Spinning the subway crime numbers in Fear City

I heard my first subway announcement on Thursday about how “there are police officers on the last car if you need their assistance.” And a few stops later, that “police officers are on the platform.”

Those came during a routine evening commute I mostly spent reading after walking past a guy outside of the Herald Square station holding a golf club in one hand while throwing trash with the other into slow-moving crosstown traffic, and continuing past a shirtless guy sputtering mostly to himself while swinging his arms and pacing erratically by the stairs inside the Delancey St. station.

The new announcements rolled out just as Kathy Hochul was abruptly pivoting her message to public safety in the closing days of her gubernatorial campaign against all-crime-all-the-time Lee Zeldin. With Republicans surging nationally, polls show the contest has become uncomfortably close; the sitting governor, who’s mostly run a Rose Garden race for a term of her own, now calls herself “the underdog.”

A week ago, Mayor Adams and Hochul came along with the third temporary surge of cops into trains and stations this year, each one paid for with overtime and intended to calm “perceptions” of a dangerous subway system and show that it’s turned a corner.

This latest one launched just as City Hall was convening an emergency summit with criminal justice stakeholders. That didn’t appear to produce anything except for new messaging from Adams about a supposed “decrease in index crimes” in the subway system on his watch.

The new talking point the mayor is hammering home is that “the last time we had real ridership was in 2019. Our index crimes are lower than 2019, 2018, 2017, and the last 10-year period. So the numbers bear out that the officers are doing an amazing job,” with more summonses and arrests and an increased presence.

The result, says Adams, is that “I’m hearing New Yorkers saying ‘thank you. You see, you have responded to the actual crime on our systems and the feeling we were having because [of] what we were hearing all the time about crime in the subway system.’ ”

Maybe! Although, of course, what New Yorkers say to a mayor is often very different from what they say about that mayor.

Whatever Adams is hearing from New Yorkers — and polling suggests they like his style more than they do his city so far — claiming that the police have made the trains safe again is a hell of a spin on numbers showing that index crimes are up 40% from 2021 and down just 4% from 2019 while ridership, even as it’s setting post-pandemic records, is down 40% from 2019.

What’s more, those index crimes are mostly larcenies, meaning non-violent thefts. Compared to 2021, when there were a million fewer riders, robberies — the forcible taking of property — are up nearly 35% and felony assaults by more than 15%.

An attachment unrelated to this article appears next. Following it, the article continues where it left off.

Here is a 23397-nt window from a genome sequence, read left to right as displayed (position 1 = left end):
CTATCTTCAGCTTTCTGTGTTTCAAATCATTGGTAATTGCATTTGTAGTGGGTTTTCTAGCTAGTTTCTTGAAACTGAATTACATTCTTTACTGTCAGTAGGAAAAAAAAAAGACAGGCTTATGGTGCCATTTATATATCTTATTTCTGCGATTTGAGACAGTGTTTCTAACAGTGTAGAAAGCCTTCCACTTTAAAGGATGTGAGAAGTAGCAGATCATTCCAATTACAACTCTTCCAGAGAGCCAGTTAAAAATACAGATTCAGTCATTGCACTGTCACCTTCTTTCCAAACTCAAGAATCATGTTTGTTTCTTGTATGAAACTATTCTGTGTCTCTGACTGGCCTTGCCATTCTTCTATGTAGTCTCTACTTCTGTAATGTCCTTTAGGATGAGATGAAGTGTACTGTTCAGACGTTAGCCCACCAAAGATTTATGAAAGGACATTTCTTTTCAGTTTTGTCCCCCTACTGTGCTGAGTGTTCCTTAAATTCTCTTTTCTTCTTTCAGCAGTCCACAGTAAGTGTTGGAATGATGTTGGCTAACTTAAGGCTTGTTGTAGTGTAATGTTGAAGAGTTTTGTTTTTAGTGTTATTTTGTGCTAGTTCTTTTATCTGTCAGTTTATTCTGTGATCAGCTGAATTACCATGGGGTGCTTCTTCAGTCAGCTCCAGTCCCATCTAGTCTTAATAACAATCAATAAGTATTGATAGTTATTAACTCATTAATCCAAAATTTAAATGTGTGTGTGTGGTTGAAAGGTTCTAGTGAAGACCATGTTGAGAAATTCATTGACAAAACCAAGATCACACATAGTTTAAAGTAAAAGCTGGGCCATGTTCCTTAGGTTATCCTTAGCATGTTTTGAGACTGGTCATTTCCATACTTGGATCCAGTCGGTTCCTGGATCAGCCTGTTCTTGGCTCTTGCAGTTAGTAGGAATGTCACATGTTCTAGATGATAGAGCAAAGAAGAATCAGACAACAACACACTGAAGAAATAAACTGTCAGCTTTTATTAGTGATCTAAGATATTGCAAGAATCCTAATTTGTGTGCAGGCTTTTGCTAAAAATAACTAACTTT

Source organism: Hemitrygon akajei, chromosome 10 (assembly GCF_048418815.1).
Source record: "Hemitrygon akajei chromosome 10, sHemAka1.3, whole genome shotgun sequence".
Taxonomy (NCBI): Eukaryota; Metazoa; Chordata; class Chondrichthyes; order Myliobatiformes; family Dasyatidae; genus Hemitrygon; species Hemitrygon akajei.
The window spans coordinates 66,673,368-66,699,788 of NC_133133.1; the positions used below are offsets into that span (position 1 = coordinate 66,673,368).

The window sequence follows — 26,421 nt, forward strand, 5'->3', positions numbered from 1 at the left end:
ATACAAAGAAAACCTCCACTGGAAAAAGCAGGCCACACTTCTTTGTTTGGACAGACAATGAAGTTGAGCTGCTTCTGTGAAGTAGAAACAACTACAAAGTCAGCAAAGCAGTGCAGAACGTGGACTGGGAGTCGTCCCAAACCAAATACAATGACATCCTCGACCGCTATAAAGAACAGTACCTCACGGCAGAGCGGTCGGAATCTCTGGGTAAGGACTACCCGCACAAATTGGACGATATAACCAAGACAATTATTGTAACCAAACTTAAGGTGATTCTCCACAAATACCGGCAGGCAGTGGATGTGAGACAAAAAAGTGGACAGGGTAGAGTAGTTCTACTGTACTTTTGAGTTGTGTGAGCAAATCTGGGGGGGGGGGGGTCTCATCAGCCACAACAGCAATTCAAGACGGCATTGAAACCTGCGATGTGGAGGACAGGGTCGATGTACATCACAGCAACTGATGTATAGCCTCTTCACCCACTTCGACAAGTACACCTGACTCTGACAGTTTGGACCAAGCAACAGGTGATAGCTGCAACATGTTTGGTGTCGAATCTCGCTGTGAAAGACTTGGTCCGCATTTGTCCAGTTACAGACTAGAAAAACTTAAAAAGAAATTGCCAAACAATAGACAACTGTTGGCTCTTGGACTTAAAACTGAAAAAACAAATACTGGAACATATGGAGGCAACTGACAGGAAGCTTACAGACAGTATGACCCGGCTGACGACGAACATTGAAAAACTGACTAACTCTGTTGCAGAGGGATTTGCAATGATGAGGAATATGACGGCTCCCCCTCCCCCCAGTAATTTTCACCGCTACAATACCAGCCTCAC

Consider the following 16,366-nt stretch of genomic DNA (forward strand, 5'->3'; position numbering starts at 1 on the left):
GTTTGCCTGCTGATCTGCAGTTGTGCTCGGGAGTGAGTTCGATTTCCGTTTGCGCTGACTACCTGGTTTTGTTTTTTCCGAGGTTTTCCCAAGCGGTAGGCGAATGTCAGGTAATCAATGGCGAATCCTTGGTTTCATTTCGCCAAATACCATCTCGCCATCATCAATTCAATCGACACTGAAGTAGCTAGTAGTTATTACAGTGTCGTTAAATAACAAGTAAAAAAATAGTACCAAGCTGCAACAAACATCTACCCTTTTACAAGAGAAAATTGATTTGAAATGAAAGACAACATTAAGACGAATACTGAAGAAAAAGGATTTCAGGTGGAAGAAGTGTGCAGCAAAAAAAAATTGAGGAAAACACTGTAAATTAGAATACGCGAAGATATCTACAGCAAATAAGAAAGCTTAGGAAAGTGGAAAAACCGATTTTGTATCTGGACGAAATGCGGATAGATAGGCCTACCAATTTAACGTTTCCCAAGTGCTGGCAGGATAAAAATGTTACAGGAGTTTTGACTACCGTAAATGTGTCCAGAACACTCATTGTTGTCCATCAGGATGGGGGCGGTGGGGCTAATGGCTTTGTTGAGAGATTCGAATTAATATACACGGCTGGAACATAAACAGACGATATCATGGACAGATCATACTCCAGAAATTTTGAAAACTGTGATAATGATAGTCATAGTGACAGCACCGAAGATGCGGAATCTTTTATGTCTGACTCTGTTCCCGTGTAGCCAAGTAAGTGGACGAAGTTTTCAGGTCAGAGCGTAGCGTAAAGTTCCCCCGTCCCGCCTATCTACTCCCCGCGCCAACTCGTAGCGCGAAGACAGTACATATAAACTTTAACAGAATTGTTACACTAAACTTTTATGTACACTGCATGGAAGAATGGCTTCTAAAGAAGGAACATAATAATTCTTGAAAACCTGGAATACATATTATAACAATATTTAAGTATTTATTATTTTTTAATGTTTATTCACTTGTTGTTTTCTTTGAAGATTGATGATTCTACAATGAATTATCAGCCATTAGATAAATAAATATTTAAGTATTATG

There were three murders in the subway system in the last month — more than in all of 2017, 2018 or 2019.

So far, there have been nine murders in the subway system this year — more than in 2017, 2018 and 2019 combined.

Claiming the system is safer now than it was before the pandemic is a three-card monte game.

“We have 3.5 million riders, and I’m going to keep saying this over and over again,” Adams has indeed repeated all week. “3.5 million people use our subway system and they get to and from their destination with no problems at all. But if you are seeing disorder, if you are seeing people loud, disruptive, cursing, acting disorderly, it’s going to play into what you’re feeling.”

Adams can’t say that the odds of ending up the victim of a serious crime while in the subway system are one in a million because those are down to one in 600,000.

And also because the defund-and-decarcerate left-wingers in the City Council’s ascendent Progressive Caucus and elsewhere who he’s up against keep making that point to counter Adams as he argues that the police are doing their job while the rest of the system ensures that predictably violent people remain in circulation even after they’re arrested.

After squandering much of his Year One political capital in Albany, Adams may end up with a second chance after the election if Democrats lose their supermajority in the state Senate in November and the governor becomes receptive to new approaches, but in the meantime he’s left saying things are better than the tabloids are telling you.

New Yorkers aren’t stupid, and they’re going to judge what they see — not what the headlines or the evening news or the mayor tells them.

Adams needs to mind the gap between New Yorkers getting in and out of the trains without becoming the victim of a felony crime and having “no problems at all” there.

Siegel, an editor at The City, is a columnist for the Daily News.